James Spann: Alabama’s weather turning wet

James Spann has the Alabama forecast for midweek and beyond from Alabama NewsCenter on Vimeo.

BENEFICIAL RAIN AHEAD: Based on data at the Birmingham-Shuttlesworth International Airport, the last measurable rain was on May 16. We now have a rain deficiency of 0.35 of an inch for the year, and much of the soil moisture has been depleted. So a pattern change isn’t necessarily bad news. Deep tropical moisture will move up into our state today, and that, combined with an approaching upper trough, will bring several days of wet weather.

Rain is creeping into west Alabama this morning; we expect periods of rain today, and possibly a thunderstorm, with a high in the mid 80s.

THURSDAY/FRIDAY: Wet weather continues with a good chance of showers and thunderstorms both days. Rain could be heavy at times, especially along the Gulf Coast. There is a moderate risk of flooding along the Alabama coast Friday.

Many places won’t get out of the 70s because of clouds and rain.

THE ALABAMA WEEKEND: Very high precipitable water values will be in place; occasional showers and thunderstorms are likely Saturday and Sunday with highs between 78 and 83. There will be breaks in the rain, of course, but the pattern is pretty wet. On the positive side, we don’t expect any severe thunderstorms. Rain is likely Monday of next week as well.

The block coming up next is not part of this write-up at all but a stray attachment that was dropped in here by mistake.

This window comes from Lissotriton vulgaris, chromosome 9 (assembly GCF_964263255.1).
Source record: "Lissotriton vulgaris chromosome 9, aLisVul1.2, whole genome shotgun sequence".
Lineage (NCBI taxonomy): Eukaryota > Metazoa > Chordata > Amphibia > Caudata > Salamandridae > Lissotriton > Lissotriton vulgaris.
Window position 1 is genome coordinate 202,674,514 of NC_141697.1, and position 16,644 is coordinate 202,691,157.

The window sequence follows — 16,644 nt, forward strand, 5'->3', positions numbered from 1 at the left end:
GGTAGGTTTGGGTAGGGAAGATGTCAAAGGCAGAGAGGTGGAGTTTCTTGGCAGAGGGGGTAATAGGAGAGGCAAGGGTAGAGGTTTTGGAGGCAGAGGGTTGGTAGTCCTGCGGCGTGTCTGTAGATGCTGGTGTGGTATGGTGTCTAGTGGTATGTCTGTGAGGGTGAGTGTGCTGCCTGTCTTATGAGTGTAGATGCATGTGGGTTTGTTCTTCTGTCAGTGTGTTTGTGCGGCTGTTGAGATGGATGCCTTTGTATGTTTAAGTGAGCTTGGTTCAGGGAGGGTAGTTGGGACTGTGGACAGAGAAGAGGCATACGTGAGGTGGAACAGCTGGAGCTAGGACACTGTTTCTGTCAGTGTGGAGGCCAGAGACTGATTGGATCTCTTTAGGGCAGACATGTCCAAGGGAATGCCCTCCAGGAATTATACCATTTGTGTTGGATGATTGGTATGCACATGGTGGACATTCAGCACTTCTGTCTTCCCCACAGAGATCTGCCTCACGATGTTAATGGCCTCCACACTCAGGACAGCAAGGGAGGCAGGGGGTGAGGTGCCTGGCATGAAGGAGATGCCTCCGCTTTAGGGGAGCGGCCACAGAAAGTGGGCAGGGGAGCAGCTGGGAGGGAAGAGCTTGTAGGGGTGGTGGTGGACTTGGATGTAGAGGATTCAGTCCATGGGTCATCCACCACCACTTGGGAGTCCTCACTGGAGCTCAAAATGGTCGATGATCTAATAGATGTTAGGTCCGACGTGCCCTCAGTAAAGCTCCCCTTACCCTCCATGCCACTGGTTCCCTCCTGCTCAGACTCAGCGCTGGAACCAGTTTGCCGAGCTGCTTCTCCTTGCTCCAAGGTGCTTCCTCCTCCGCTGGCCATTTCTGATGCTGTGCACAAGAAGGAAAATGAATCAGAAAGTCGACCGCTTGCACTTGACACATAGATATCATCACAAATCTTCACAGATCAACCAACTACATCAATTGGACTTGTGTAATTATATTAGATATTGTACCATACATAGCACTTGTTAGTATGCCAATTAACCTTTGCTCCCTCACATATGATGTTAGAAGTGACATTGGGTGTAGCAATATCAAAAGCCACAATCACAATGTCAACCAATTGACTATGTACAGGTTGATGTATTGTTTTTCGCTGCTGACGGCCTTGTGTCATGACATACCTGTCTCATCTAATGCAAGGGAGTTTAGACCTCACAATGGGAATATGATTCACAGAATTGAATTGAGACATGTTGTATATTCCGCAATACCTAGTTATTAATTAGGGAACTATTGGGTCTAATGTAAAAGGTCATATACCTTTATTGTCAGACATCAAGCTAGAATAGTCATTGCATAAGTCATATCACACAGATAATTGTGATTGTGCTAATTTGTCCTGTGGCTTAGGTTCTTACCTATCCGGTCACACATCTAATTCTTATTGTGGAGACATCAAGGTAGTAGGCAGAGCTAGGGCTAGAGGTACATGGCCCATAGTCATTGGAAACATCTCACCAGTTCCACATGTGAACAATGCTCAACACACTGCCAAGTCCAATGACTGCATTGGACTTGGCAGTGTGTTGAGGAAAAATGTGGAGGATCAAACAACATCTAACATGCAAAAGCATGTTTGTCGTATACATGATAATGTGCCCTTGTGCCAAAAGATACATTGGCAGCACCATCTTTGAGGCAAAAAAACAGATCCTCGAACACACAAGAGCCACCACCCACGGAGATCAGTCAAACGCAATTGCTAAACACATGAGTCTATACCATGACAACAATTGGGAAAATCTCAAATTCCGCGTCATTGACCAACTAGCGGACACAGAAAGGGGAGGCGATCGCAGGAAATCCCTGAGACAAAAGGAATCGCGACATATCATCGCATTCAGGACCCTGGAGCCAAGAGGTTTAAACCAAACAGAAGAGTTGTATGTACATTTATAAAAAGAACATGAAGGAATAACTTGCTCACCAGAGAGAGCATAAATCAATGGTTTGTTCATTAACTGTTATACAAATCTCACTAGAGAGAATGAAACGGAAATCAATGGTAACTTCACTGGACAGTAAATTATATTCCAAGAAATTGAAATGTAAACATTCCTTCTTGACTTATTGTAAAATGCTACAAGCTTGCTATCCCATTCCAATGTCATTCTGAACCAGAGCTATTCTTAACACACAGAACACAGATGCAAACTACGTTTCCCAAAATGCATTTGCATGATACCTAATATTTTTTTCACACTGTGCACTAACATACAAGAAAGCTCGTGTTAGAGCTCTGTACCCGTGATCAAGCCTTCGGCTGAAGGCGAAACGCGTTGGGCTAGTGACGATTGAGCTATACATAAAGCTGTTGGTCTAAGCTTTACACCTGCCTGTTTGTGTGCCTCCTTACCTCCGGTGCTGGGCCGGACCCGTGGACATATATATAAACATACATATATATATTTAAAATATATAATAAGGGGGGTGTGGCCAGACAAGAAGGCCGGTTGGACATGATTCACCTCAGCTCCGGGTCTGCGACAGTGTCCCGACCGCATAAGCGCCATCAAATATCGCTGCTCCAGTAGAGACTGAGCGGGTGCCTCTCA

Rain totals across Alabama between now and Monday will be in the 3- to 5-inch range, with potential for more than 6 inches along the Gulf Coast.

THE REST OF NEXT WEEK: Drier air finally returns to the state Tuesday with a partly to mostly sunny sky, and the weather looks generally dry Wednesday through Friday with a warming trend. We reach the low 90s by the end of the week.

TROPICS: Tropical storm or hurricane formation is not expected across the Atlantic basin through the weekend.

ON THIS DATE IN 1976: When water began leaking from Idaho’s new Teton Dam, there seemed to be no cause for alarm. On this date, warnings were frantic that the dam was about to break. As workers tried to shore up the dam, it crumbled shortly after 11 a.m., sending 180 billion gallons of water pouring through Teton Canyon. Eleven people lost their lives, but the toll would have been much higher if the dam had failed at night and residents had been asleep.

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